This poem, which was written in May, 1840, is not, indeed, what the Author would now wish to achieve. It is published merely as an irregular and imperfect evidence: though, notwithstanding the popularised form and style, there may, perhaps, be seen some studied elaboration of scheme, and a purpose, though in indirect illustration, distinct and strong. (See note 75.)

19 May, 1841.


The long sweet summer day is done :
The light that shone supremest sun
Gathers in expiring might
On the western mountains' height,
One unutterable blaze,
Burning hues and lightning rays,
More than sense or soul may gaze;
Till seems the hill Earth's altar high,
Flaming glory to the sky.

O’er the land so fair below
Deepens an universal glow,
Like the blessing of the hour,
Smild from some inspiring Power :

This the hour when sweetest thought
Wakes—its slumber all forgot;
All the past in memory wrought
So vivid that the lapse is nought-;

And the spirit most has part
In the bliss of Nature's heart.
Down the long dim colonnade
Of the old oak forest's shade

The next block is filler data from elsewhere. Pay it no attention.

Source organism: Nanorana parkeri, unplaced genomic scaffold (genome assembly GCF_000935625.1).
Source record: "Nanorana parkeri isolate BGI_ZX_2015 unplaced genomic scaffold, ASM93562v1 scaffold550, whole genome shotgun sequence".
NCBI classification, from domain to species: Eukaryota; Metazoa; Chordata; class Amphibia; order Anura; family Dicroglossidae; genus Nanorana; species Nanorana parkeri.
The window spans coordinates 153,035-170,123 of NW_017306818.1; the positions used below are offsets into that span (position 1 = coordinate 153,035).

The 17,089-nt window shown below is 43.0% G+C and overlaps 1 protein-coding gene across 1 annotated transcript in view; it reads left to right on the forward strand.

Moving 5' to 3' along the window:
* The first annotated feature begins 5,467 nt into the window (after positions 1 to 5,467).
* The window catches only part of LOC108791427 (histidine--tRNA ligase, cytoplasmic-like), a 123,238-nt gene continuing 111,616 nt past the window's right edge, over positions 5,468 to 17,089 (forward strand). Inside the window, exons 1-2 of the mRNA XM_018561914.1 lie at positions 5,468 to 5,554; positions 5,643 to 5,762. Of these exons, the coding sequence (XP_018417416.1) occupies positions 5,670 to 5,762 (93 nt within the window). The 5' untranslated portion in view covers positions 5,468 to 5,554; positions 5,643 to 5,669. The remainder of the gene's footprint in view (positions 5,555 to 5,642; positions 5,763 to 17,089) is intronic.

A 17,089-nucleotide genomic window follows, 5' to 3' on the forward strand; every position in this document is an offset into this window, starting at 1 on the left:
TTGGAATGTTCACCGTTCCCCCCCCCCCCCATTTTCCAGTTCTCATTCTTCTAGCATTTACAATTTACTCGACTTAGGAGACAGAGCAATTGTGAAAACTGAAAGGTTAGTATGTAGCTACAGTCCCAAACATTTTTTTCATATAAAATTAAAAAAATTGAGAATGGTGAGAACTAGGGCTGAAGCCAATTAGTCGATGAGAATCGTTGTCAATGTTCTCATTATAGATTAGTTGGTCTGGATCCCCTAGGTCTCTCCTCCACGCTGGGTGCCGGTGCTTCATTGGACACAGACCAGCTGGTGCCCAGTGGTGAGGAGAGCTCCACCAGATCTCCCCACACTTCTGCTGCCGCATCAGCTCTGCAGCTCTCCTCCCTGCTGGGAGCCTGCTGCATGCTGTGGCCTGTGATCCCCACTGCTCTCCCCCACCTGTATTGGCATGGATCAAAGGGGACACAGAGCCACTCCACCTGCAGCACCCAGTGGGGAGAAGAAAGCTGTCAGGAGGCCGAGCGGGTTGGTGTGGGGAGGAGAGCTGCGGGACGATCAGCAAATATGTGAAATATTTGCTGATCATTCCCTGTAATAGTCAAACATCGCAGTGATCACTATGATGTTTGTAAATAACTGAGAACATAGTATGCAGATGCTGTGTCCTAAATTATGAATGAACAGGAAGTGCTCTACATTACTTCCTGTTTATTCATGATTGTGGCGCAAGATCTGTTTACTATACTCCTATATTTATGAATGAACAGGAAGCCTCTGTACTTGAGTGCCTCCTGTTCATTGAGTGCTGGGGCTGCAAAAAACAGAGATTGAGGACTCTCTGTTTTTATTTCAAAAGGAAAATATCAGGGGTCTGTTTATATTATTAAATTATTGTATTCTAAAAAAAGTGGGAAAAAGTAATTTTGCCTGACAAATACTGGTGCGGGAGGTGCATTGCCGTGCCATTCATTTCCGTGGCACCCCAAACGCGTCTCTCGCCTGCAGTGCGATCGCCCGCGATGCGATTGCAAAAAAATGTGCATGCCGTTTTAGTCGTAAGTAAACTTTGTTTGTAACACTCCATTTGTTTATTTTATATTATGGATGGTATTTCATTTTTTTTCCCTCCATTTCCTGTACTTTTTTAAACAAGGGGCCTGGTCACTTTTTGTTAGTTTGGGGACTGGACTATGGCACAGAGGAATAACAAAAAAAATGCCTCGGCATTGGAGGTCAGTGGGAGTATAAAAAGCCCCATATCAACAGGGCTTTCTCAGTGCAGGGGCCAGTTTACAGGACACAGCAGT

Darts the latest look of day
From the mountains far away;
Gleaming there the greenwood through
Diffus’d in many a shadowy hue.

Waken at the quivering beams
The nightingales to sing their dreams,
While the woodland depths along
Thrills the frequent farewell song.

Through the dim pane heraldic, dight
With pride of baron and of knight,
The western sun sheds Iris light
On tomes far rang’d along and high,
In gold and every gorgeous dye.

There sits among the books alone
Who many an hour with them has known,
From dayspring to the sun's descending,
And, by the lamp above him pending,
Has turn’d them with untiring zeal
Oft until the stars grew pale :

Though years of youth even yet remain For him, whose youth is not in vain;

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